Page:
Unsupervised vs. supervised machine learning
Valérie Bécaert Valérie Bécaert
October 11 5 min

Unsupervised vs. supervised machine learning

Within the field of artificial intelligence, there are many approaches to machine learning. These can be broadly broken down into several subcategories, two of which are: supervised and unsupervised machine learning. Let’s explore the difference between them and consider what makes each most suitable for particular tasks and business cases.

Learning with examples

All varieties of machine learning analyze data, gain insights from it, and use this knowledge to make better, more informed decisions. The thing that distinguishes supervised machine learning, as the name suggests, is that it needs guidance in its learning process. In short, it needs to be taught.

This supervision comes in the form of structured data. Scientists use this data, which has already been labelled, to teach the algorithm. Imagine that each time the AI algorithm analyses a data point, it’s like a question in a test, with a right or wrong answer.

For instance, a scientist may train an algorithm for an image recognition task that decides whether a series of images portray oranges. The supervisor will already have labelled the training data with the correct answers, which allows the algorithm to see a picture of an orange and learn its fundamental features: for instance, round in shape and orange in colour.

Once the AI has been trained using this data, it can make its own decisions with new unlabeled data. If instead of a picture of an orange, it receives a picture of a banana as an input, it will recognize the differences between that and what it was trained to see.

Supervised machine learning in action

Supervised learning has many applications, and is much more commonly used than unsupervised learning. A good example of supervised learning is AI-powered machine translation.

First, scientists train the AI model on data drawn from existing books and text that have been translated. This provides the pre-existing connections between different languages. Then, after it reaches a certain threshold of accuracy, the model can be used to translate text it hasn’t seen before.

As well as classification tasks, supervised machine learning is also useful for data processing tasks like regression analysis; involving information that is presented on a continuous spectrum rather than a series of fixed points. Such types of data are very often collected by Internet of Things sensors.

Regression deals with predicting one value or factor in a system, such as a stock price or item weight, while taking into account a set of other values. Manufacturers, for example, can use AI-powered regression to predict the lifespan of production machinery, using the many data points provided by the machine. They can anticipate component or machine failure and schedule maintenance or part replacements, avoiding costly downtime from an unexpected failure.

One major challenge for supervised learning is that it relies on pre-existing datasets. In some cases, such data will not be available, or the challenge of labelling it would be beyond the ability of any person or group of people. In other cases, it’s the labelling itself that is what we want the AI model to do — for example, selecting and organizing the pictures of birds out of every photo on the Internet.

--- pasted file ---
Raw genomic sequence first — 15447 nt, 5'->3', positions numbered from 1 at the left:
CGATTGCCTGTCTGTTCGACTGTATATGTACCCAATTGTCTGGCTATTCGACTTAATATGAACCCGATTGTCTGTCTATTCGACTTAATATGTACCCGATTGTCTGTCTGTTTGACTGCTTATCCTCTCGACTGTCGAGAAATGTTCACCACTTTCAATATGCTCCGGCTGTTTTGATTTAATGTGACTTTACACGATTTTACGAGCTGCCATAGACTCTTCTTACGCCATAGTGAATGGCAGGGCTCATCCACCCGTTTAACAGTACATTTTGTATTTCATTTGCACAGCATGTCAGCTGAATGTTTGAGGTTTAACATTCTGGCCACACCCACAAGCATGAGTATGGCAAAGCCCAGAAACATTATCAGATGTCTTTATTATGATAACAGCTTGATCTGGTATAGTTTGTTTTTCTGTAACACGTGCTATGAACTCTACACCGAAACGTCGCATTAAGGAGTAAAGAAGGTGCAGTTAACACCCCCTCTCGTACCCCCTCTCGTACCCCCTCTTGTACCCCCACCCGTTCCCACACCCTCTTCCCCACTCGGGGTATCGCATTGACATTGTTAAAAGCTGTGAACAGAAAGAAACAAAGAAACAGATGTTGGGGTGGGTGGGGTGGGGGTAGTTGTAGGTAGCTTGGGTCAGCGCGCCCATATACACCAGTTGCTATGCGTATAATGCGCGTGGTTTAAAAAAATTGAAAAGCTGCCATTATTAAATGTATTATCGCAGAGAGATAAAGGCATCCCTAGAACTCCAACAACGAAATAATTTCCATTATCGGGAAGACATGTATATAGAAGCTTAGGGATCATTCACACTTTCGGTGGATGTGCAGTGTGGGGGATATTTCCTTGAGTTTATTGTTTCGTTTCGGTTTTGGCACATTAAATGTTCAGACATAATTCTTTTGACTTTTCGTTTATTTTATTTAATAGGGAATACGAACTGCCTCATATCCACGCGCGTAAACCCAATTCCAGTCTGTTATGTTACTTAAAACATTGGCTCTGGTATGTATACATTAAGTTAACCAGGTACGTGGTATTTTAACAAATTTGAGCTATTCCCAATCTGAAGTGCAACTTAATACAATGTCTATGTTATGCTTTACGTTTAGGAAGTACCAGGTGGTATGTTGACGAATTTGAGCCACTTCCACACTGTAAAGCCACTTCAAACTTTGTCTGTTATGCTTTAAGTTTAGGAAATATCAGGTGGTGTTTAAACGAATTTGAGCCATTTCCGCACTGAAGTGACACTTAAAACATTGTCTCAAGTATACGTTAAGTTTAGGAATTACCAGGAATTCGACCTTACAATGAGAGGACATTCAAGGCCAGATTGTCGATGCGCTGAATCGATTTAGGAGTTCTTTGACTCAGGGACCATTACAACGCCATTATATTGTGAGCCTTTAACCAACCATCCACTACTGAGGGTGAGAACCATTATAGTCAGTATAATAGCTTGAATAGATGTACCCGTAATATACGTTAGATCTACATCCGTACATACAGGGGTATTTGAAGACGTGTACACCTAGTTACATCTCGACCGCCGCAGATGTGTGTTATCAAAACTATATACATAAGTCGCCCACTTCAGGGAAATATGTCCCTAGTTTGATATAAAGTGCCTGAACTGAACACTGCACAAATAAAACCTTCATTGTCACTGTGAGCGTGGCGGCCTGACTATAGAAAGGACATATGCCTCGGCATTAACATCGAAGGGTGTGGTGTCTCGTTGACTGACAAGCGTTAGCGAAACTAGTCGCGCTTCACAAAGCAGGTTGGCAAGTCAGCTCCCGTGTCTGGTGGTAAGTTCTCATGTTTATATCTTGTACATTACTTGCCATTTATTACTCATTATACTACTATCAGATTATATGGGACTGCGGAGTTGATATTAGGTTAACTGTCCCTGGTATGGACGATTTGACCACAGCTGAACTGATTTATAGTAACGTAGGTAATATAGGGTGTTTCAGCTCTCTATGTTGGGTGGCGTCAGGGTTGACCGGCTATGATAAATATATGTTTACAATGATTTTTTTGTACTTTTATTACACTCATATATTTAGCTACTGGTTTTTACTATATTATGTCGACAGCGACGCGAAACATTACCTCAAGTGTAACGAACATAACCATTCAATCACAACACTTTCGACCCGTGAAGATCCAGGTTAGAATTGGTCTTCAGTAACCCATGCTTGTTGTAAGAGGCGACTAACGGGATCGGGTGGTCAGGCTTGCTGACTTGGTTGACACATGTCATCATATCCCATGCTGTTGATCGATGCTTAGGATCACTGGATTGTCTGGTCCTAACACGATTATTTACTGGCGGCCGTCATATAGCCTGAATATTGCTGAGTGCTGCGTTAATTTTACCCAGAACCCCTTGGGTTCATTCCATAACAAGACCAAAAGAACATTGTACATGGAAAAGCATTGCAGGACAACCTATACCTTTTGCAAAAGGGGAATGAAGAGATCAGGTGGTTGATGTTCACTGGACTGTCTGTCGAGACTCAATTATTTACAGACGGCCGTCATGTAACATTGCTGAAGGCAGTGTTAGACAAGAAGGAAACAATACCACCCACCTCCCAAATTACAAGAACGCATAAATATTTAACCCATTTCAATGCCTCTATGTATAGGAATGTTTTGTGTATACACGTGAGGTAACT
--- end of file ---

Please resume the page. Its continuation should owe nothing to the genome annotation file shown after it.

The self-taught machine

Unsupervised machine learning doesn’t need examples to learn. It takes unstructured (unlabelled) data and makes discoveries that can be used to form wider judgements, usually through clustering and association. The colloquial idea of artificial intelligence, of machines being able to analyze and interpret any new data they come across, is closest to unsupervised learning, although we’re years away from that point.

This makes unsupervised machine learning perfect for types of data analytics tasks that aren’t looking for the right answer to a question, such as “banana or orange?” Instead, they’re searching for useful patterns and anomalies in data. These insights can result in business optimization and innovations that aren’t available through any other method.

Applications of unsupervised ML

The insurance industry is all about managing risk. Techniques such as clustering (grouping and sorting raw data), anomaly detection and association mining are used in insurance to discover unexpected connections and minimize risk by grouping demographics together. Anomaly detection can aid in identifying outliers and possible instances of fraud.

Another example is retailers, who can use unsupervised machine learning to enhance their customer segmentation, discovering patterns in customers’ spending data that can be used to refine their marketing efforts and even their business models. As the quantity and depth of data available increases, the kind of insights machine learning can deliver will only grow.

While unsupervised learning can be very powerful, it has many drawbacks. Right now, it can use huge amounts of computing power, and its outputs are not always useful. It can provide spurious correlations and patterns within data just as easily as it can provide innovative insights. For many applications, the narrow focus of supervised learning is superior for getting results.

Finding the right technology for your needs

You may find your organization could benefit most from supervised machine learning, or that unsupervised is the way to go – or a combination of the two. Artificial intelligence is advancing constantly, so perhaps these terms will be superseded as we learn how to make AI models work in newer, smarter ways. You can read more about all things AI right here.